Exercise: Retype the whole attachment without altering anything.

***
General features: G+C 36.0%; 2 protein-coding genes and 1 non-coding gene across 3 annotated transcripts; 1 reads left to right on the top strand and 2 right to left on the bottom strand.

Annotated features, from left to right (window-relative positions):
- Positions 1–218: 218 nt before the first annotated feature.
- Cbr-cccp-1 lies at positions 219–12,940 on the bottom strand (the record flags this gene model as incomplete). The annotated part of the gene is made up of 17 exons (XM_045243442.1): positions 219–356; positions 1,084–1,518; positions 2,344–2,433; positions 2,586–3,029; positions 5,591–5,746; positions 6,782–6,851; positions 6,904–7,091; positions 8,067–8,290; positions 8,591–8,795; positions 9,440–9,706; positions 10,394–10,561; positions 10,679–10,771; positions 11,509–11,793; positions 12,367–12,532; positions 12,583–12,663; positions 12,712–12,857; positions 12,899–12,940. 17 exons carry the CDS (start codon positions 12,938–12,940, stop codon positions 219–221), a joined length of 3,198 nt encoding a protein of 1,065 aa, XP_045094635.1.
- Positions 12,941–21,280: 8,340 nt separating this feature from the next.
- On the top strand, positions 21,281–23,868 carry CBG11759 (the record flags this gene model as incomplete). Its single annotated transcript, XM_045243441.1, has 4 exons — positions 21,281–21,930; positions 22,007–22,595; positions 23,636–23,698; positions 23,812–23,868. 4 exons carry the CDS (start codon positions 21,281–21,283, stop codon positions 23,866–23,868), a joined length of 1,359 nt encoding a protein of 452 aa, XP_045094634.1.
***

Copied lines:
General features: G+C 36.0%; 2 protein-coding genes and 1 non-coding gene across 3 annotated transcripts; 1 reads left to right on the top strand and 2 right to left on the bottom strand.

Annotated features, from left to right (window-relative positions):
- Positions 1–218: 218 nt before the first annotated feature.
- Cbr-cccp-1 lies at positions 219–12,940 on the bottom strand (the record flags this gene model as incomplete). The annotated part of the gene is made up of 17 exons (XM_045243442.1): positions 219–356; positions 1,084–1,518; positions 2,344–2,433; positions 2,586–3,029; positions 5,591–5,746; positions 6,782–6,851; positions 6,904–7,091; positions 8,067–8,290; positions 8,591–8,795; positions 9,440–9,706; positions 10,394–10,561; positions 10,679–10,771; positions 11,509–11,793; positions 12,367–12,532; positions 12,583–12,663; positions 12,712–12,857; positions 12,899–12,940. 17 exons carry the CDS (start codon positions 12,938–12,940, stop codon positions 219–221), a joined length of 3,198 nt encoding a protein of 1,065 aa, XP_045094635.1.
- Positions 12,941–21,280: 8,340 nt separating this feature from the next.
- On the top strand, positions 21,281–23,868 carry CBG11759 (the record flags this gene model as incomplete). Its single annotated transcript, XM_045243441.1, has 4 exons — positions 21,281–21,930; positions 22,007–22,595; positions 23,636–23,698; positions 23,812–23,868. 4 exons carry the CDS (start codon positions 21,281–21,283, stop codon positions 23,866–23,868), a joined length of 1,359 nt encoding a protein of 452 aa, XP_045094634.1.